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Klein plan under attack: Ontario calls on PM to stop Alberta health reforms (National Post) PUBLICATION: DATE: EDITION: SECTION: PAGE: BYLINE: SOURCE: DATELINE:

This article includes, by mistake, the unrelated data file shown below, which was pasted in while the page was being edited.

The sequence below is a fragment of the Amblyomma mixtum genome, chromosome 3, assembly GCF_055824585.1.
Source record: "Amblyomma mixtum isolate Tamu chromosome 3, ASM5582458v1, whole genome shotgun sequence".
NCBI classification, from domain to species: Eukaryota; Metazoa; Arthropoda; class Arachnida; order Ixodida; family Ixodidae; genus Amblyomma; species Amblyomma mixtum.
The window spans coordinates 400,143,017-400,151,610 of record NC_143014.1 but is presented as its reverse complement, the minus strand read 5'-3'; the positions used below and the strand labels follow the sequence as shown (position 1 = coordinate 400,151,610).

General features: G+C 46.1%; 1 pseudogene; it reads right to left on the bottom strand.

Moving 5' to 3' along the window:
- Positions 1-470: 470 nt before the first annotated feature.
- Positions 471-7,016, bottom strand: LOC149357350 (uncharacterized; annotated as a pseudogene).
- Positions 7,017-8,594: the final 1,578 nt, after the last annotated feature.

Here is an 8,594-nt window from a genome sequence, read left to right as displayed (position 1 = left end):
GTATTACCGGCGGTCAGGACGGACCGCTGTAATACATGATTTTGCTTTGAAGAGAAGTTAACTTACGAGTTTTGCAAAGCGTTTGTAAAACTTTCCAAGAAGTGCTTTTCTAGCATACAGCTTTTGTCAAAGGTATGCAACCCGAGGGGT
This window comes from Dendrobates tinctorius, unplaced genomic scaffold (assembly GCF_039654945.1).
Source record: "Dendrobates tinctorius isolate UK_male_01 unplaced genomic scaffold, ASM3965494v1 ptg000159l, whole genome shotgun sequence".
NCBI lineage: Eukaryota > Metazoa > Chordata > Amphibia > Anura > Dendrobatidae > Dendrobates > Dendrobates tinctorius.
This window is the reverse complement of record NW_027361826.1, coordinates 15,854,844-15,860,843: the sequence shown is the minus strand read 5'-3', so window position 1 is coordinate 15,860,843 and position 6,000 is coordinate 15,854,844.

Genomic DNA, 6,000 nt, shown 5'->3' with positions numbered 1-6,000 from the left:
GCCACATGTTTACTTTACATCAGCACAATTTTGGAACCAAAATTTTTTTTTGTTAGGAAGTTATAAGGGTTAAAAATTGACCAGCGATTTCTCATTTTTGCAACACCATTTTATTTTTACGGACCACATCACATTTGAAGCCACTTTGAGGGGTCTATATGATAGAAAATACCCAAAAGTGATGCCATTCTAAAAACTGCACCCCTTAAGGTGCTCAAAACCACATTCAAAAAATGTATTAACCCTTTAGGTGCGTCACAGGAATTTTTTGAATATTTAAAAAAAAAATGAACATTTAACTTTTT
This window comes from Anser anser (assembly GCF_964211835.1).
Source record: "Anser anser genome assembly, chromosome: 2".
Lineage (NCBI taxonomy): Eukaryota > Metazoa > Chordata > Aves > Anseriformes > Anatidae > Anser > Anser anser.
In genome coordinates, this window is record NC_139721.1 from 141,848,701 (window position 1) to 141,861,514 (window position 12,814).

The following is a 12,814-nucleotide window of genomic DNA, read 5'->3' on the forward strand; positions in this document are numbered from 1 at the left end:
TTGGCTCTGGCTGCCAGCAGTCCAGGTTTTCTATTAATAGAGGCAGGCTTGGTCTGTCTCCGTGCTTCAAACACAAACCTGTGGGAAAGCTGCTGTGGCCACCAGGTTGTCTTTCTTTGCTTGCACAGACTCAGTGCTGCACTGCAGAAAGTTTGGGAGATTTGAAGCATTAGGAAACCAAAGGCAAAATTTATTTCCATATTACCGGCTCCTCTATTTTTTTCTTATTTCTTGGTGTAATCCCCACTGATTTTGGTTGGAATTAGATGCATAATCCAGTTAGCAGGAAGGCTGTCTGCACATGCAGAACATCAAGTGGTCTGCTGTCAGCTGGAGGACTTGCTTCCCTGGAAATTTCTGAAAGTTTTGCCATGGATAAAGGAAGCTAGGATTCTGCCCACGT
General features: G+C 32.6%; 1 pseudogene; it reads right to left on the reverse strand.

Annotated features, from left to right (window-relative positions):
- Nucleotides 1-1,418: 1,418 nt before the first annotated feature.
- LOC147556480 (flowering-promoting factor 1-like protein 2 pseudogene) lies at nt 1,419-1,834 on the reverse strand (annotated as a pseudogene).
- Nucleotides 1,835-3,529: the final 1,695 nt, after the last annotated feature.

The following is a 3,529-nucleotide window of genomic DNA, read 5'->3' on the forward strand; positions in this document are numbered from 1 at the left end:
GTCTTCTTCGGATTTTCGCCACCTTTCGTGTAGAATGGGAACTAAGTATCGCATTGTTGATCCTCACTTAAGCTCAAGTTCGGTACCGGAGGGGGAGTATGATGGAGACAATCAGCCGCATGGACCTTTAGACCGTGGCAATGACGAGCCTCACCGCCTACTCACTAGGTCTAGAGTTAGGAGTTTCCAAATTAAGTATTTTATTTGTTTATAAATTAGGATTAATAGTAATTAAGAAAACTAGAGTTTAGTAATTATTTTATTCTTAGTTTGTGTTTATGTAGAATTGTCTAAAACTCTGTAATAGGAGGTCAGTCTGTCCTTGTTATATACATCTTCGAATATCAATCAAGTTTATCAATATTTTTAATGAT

National Post 2006.03.02 All but Toronto News A1 / Front Lee Greenberg and Juliet O'Neill, with files from KellyCryderman and Aaron Derfel CanWest News Service TORONTOCANADA Black &White Photo: Greg Southam, CanWest News Service /Alberta health care ILLUSTRATION: reforms would allow patients to pay for faster treatment.; Black &White Photo: Stethascope. WORD COUNT: 768 TORONTO − Ontario Premier Dalton McGuinty yesterday called on Stephen Harper to block planned Alberta health care reforms that would allow patients to pay for faster access to some medical procedures. "The ball is clearly in the Prime Minister's court now," Mr. McGuinty said. "[Mr. Harper] restated his position once again at our dinner this past Friday. He specifically said he was going to encourage experimentation and innovation within the Canada Health Act." Mr. McGuinty said Ontario's health reforms, unlike Alberta's, are aimed at all citizens, "not just those who can afford to jump to the front of the queue." Mr. McGuinty's Health Minister, George Smitherman, said Alberta's plans amount to a "pretty deliberate" attempt to circumvent the Canada Health Act. A day earlier, Alberta Premier Ralph Klein unveiled his long−awaited health−reform framework −− dubbed the "third way." It includes a 10−point policy plan that aims to slash waiting times for a range of medical procedures and increase access for all Albertans, while corralling out−of−control health budgets and keeping costs in line with the rate of inflation. The reforms would allow the public to pay out of pocket for non−essential surgeries, including those involving hips, knees, cataracts and possibly hernias, according to Alberta Health officials. But as soon as it was released, critics warned it violated the Canada Health Act and could force a showdown with Ottawa, especially since Mr. Harper has vowed to protect the act, which sets out accessibility and other public health care principles. Mr. Klein acknowledged on Tuesday the proposals could "perhaps" change the face of medicare in this country should they be passed into law. Yesterday, however, he said he does not want to contravene the Canada Health Act. 9


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